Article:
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Modefinding for mixtures of Gaussian distributions
 Dept. of Computer Science, University of Sheffield
, 1999
"... I consider the problem of finding all the modes of a mixture of multivariate Gaussian distributions, which has applications in clustering and regression. I derive exact formulas for the gradient and Hessian and give a partial proof that the number of modes cannot be more than the number of component ..."
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Cited by 37 (8 self)
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I consider the problem of finding all the modes of a mixture of multivariate Gaussian distributions, which has applications in clustering and regression. I derive exact formulas for the gradient and Hessian and give a partial proof that the number of modes cannot be more than the number of components, and are contained in the convex hull of the component centroids. Then, I develop two exhaustive mode search algorithms: one based on combined quadratic maximisation and gradient ascent and the other one based on a fixedpoint iterative scheme. Appropriate values for the search control parameters are derived by taking into account theoretical results regarding the bounds for the gradient and Hessian of the mixture. The significance of the modes is quantified locally (for each mode) by error bars, or confidence intervals (estimated using the values of the Hessian at each mode); and globally by the sparseness of the mixture, measured by its differential entropy (estimated through bounds). I conclude with some reflections about bumpfinding.
Towards Formal Structural Representation of Spoken Language: An Evolving Transformation System (ETS) Approach
, 2005
"... Speech recognition has been a very active area of research over the past twenty years. Despite an evident progress, it is generally agreed by the practitioners of the field that performance of the current speech recognition systems is rather suboptimal and new approaches are needed. The motivation ..."
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Cited by 5 (0 self)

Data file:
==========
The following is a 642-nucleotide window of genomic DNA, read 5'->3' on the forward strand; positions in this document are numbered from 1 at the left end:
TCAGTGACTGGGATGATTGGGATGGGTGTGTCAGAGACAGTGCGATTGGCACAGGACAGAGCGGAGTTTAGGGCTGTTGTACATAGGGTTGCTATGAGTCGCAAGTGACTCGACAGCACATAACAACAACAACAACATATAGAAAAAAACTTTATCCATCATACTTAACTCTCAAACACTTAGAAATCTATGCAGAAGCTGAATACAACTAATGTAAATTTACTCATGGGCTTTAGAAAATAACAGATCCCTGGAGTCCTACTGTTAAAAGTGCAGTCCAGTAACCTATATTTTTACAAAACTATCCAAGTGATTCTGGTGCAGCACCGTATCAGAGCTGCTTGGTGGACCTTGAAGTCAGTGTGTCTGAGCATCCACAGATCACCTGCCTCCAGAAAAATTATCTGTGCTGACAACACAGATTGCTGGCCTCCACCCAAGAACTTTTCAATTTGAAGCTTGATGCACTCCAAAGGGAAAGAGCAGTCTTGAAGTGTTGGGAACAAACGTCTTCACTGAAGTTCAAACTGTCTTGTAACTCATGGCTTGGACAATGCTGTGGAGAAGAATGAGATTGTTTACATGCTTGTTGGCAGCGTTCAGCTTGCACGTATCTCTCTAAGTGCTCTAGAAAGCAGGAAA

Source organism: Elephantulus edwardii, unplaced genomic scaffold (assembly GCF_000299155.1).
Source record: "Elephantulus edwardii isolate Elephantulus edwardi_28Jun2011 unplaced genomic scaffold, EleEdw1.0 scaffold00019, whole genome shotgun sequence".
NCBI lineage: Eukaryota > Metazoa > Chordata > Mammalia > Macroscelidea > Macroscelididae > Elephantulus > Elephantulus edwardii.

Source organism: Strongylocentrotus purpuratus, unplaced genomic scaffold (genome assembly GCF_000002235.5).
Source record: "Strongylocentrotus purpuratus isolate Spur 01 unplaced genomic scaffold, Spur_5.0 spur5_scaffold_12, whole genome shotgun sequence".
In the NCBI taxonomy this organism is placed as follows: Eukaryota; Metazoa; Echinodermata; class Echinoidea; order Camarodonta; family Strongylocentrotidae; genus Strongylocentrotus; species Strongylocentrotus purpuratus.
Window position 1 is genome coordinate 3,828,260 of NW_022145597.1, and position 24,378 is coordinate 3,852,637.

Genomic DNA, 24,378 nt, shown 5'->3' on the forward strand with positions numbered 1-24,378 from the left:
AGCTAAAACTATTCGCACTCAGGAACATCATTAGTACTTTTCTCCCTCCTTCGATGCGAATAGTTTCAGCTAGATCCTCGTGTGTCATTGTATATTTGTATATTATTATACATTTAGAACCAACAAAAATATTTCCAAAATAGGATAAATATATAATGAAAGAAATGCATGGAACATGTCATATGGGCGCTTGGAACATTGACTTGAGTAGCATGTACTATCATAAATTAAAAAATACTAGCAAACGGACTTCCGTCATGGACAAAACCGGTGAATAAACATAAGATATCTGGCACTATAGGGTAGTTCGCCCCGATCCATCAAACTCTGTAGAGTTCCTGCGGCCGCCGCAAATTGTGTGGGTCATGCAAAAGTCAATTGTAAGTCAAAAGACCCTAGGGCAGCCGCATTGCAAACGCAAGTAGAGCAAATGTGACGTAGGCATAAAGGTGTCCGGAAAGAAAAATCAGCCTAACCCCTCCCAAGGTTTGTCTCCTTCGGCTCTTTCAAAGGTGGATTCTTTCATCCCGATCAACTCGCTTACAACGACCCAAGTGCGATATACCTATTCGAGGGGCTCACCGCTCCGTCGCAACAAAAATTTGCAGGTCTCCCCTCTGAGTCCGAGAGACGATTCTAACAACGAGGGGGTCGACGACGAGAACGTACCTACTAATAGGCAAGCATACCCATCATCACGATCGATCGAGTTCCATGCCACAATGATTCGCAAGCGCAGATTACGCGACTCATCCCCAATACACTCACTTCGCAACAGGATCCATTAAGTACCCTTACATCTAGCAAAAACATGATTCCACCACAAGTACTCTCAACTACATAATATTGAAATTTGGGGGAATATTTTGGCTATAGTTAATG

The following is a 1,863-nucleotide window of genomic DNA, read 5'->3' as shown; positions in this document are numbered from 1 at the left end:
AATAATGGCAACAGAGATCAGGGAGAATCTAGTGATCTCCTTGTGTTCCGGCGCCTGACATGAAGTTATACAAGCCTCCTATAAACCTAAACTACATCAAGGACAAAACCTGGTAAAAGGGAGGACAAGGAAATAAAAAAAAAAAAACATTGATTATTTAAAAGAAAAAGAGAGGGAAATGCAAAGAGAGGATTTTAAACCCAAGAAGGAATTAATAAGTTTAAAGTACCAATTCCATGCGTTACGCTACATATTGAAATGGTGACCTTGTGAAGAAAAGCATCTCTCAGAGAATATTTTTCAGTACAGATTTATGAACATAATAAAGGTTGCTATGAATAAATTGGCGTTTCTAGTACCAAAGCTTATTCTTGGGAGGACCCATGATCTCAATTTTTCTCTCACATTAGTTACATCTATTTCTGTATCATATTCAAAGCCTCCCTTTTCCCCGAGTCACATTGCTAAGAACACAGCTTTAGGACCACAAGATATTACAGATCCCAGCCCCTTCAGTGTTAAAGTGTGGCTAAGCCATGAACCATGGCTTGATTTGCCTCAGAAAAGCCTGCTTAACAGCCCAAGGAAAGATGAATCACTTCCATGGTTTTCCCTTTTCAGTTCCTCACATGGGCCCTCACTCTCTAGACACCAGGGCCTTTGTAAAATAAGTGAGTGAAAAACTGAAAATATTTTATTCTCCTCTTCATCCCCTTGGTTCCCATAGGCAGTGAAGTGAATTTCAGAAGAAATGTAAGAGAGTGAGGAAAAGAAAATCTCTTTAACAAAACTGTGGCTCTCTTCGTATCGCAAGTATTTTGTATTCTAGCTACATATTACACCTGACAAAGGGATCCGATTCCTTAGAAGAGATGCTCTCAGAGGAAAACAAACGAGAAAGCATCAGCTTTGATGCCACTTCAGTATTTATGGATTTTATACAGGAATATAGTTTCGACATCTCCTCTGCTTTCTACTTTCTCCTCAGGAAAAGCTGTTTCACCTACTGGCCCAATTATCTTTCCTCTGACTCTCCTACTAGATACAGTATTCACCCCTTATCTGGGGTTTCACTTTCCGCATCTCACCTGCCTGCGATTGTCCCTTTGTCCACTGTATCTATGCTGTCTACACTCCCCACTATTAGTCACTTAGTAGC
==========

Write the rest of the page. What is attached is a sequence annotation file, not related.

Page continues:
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Speech recognition has been a very active area of research over the past twenty years. Despite an evident progress, it is generally agreed by the practitioners of the field that performance of the current speech recognition systems is rather suboptimal and new approaches are needed. The motivation behind the undertaken research is an observation that the notion of representation of objects and concepts that once was considered to be central in the early days of pattern recognition, has been largely marginalised by the advent of statistical approaches. As a consequence of a predominantly statistical approach to speech recognition problem, due to the numeric, feature vectorbased, nature of representation, the classes inductively discovered from real data using decisiontheoretic techniques have little meaning outside the statistical framework. This is because decision surfaces or probability distributions are difficult to analyse linguistically. Because of the later limitation it is doubtful that the gap between speech recognition and linguistic research can be bridged by the numeric representations. This thesis investigates an alternative, structural, approach to spoken language representation and categorisa
Mixtures of Latent Variable Models for Density Estimation and Classification
, 2000
"... This paper deals with the problem of probability density estimation with the goal of finding a good probabilistic representation of the data. One of the most popular density estimation methods is the Gaussian mixture model (GMM). A promising alternative to GMMS are the recently proposed mixtures of ..."
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Cited by 2 (0 self)
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This paper deals with the problem of probability density estimation with the goal of finding a good probabilistic representation of the data. One of the most popular density estimation methods is the Gaussian mixture model (GMM). A promising alternative to GMMS are the recently proposed mixtures of latent variable models. Examples of the latter are principal component analysis and factor analysis. The advantage of these models is that they are capable of representing the covariance structure with less parameters by choosing the dimension of a subspace in a suitable way. An empirical evaluation on a large number of data sets shows that mixtures of latent variable models almost always outperform various GMMS both in density estimation and Bayes classifiers. To avoid having to choose a value for the dimension of the latent subspace by a computationally expensive search technique such as crossvalidation, a Bayesian treatment of mixtures of latent variable models is proposed. This framework makes it possible to determine the appropriate dimension during training and experiments illustrate its viability.
unknown title
"... The continuous latent variable modelling formalism This chapter gives the theoretical basis for continuous latent variable models. Section 2.1 defines intuitively the concept of latent variable models and gives a brief historical introduction to them. Section 2.2 uses a simple example, inspired by t ..."